*What does BLUE smoke from my exhaust mean?

If your car is blowing blue smoke, it’s a clear sign that the engine is burning oil. What happens is that the valve guide seals or piston rings are worn out, and oil is leaking past from where it should be lubricating the moving parts, to the combustion chamber where it’s being burned up with the fuel.

If you’re seeing this kind of smoke, check your oil regularly and watch for consumption issues. While an issue that normally should require immediate attention and expensive repairs, including some internal replacement parts, if you’re vehicle is old and the leak is minimal, it can be carefully managed by topping up the oil on a regular basis.

Along with environmental damage, burning oil can cause rough starts, as the process can ruin the car’s spark plugs.

There is another reason for blue smoke, and that’s if the car is turbocharged; the smoke being a sign that the blower is in need of rebuilding or replacement.

 

*What does GRAY smoke from my exhaust mean?1158-270x169

Gray smoke is hard to diagnose directly. Like blue smoke, it can mean that the car is burning oil or suffering from a bad turbocharger. Take the same precautions as with blue smoke, and check for excessive oil consumption.

Gray smoke can also be an issue with your automatic transmission fluid getting burned up in the engine. A faulty transmission vacuum modulator would be the culprit in this situation, leading to transmission fluid getting sucked into the engine and getting burned up.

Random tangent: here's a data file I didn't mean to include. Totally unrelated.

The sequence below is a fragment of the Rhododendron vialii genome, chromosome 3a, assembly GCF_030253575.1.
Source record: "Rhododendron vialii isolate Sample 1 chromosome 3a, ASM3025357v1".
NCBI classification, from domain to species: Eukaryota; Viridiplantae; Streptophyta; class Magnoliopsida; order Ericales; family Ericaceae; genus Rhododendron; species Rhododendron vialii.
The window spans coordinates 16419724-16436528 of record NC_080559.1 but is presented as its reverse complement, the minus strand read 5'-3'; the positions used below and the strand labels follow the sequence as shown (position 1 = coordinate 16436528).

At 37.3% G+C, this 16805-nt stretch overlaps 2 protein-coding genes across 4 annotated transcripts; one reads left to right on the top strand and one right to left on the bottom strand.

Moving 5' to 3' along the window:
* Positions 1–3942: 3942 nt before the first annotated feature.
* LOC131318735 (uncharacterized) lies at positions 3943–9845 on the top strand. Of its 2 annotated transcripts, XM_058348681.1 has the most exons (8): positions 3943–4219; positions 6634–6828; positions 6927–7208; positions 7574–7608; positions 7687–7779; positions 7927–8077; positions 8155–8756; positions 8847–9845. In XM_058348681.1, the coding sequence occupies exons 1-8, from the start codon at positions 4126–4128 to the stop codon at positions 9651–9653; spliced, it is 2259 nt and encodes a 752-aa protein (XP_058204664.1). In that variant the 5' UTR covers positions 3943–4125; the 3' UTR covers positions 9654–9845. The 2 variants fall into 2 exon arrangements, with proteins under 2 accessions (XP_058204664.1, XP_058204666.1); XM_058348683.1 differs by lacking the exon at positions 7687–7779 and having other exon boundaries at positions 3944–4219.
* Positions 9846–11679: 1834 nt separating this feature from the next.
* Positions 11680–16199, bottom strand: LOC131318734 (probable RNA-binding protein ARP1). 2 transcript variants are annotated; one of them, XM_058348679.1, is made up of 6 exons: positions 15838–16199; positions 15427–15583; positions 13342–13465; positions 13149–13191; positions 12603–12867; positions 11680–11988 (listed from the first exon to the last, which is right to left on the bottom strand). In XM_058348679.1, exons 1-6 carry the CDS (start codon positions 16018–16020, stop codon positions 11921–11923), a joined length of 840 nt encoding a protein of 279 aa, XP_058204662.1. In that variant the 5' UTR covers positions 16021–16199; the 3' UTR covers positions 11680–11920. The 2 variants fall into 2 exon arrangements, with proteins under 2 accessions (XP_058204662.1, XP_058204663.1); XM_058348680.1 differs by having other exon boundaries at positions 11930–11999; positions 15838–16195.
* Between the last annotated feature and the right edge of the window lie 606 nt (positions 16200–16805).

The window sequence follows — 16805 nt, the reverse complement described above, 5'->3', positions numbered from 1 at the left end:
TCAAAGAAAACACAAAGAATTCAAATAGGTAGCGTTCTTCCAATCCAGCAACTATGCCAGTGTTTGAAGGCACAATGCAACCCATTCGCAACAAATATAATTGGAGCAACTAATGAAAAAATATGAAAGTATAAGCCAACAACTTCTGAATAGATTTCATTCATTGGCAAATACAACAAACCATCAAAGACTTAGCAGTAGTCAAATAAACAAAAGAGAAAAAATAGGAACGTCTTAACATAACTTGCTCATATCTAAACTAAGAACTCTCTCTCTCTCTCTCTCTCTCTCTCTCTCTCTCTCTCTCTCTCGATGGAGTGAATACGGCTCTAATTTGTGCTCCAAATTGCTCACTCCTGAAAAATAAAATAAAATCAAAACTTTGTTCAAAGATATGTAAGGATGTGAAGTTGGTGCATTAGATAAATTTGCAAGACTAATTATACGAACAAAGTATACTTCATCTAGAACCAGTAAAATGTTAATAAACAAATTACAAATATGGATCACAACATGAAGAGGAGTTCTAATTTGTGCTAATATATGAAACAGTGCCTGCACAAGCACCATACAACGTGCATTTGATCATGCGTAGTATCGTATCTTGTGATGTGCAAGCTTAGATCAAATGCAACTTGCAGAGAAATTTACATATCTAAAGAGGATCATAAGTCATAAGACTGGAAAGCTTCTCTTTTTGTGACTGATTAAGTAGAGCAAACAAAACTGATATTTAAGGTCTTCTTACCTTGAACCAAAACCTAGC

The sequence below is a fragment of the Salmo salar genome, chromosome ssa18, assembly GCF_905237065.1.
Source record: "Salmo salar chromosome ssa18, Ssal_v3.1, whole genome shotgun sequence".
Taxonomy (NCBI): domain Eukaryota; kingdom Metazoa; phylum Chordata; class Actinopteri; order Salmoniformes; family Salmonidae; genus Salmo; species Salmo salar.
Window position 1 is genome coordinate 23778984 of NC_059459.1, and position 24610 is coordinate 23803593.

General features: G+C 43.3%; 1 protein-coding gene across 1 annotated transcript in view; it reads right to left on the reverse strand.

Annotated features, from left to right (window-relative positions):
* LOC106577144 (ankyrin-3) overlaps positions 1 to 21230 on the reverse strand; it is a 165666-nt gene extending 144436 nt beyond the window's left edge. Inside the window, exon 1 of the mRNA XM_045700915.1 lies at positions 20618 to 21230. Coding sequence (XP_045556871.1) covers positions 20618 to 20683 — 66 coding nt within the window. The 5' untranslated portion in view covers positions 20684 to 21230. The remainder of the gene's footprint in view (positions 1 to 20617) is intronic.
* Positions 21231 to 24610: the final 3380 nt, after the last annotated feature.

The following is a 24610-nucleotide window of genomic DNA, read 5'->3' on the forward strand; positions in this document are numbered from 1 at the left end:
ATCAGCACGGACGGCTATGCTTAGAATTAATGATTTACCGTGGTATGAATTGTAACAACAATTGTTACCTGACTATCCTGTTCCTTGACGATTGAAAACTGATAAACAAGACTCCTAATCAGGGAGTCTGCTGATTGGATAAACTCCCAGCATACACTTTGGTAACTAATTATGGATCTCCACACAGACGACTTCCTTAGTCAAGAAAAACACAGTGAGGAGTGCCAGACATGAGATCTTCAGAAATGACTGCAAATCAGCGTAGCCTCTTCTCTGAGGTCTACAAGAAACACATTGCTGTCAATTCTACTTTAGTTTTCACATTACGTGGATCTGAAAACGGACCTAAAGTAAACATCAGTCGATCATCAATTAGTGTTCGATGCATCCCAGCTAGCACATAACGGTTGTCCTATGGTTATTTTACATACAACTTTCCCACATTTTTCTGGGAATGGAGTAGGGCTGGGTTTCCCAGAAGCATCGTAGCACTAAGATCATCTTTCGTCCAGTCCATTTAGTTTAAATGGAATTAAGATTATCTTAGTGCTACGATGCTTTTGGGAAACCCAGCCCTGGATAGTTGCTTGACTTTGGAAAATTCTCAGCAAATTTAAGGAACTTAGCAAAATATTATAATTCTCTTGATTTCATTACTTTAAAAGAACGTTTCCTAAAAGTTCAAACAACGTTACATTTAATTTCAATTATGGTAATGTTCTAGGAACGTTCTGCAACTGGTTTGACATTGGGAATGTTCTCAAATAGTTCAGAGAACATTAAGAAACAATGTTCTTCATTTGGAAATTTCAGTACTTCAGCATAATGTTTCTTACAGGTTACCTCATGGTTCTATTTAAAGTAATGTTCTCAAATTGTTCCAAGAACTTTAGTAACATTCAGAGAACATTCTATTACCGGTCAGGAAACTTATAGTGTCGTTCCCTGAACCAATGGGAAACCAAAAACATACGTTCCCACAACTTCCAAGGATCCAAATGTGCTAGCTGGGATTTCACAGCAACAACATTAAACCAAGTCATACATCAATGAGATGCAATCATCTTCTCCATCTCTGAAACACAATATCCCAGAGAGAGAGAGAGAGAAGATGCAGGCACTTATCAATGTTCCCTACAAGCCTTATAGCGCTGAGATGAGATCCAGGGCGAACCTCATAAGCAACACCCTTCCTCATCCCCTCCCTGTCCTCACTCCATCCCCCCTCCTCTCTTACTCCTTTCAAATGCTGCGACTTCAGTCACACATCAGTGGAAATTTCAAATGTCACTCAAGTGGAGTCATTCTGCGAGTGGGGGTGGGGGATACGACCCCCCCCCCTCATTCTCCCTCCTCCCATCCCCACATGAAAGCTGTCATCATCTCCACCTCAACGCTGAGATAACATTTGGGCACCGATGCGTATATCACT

Furthermore, gray smoke could mean a stuck PCV valve. The PCV system (Positive Crankcase Ventilation) cuts down on harmful emissions by recycling them back into the combustion chamber. However, when the PCV valve gets stuck, pressure can build and lead to oil leaks. Fortunately, PCV valves aren’t expensive, and can be a quick job for a mechanic or a do-it-yourselfer.

 

*What does WHITE smoke from my exhaust mean?

White smoke can be nothing to be concerned about if it’s thin, like vapor. This is probably the result of normal condensation buildup inside the exhaust system. This kind of smoke disappears quickly.

However, thicker smoke is a big problem, and can be caused the engine burning coolant. This can be the result of a serious issue like a blown head gasket, a damaged cylinder head, or a cracked engine block – all of which are costly repairs.

Don’t ignore it, however, as the problem could become far worse. Even a small leak in the coolant can lead to overheating and serious risk of damage to the engine. A coolant leak can also mix with oil and cause serious headaches for you and your car.

 

*What does BLACK smoke from my exhaust mean?Smoke11-270x202

Black exhaust smoke means the engine is burning too much fuel. The first think you should check is your air-filter and other intake components like sensors, fuel injectors and the fuel-pressure regulator. Other reasons could be a clogged fuel return line. Black smoke is usually the easiest issue to diagnose and fix, but burning unnecessary fuel will definitely affect your fuel economy, so don’t think of avoiding this one to save money, it won’t work.

Any smoke coming from your car’s exhaust pipe is a sign that your car is in distress. Pay attention to what it needs to ensure more miles for your vehicle.

By John Hoffner • April 22, 2013 • 2:00 pm • Leave a comment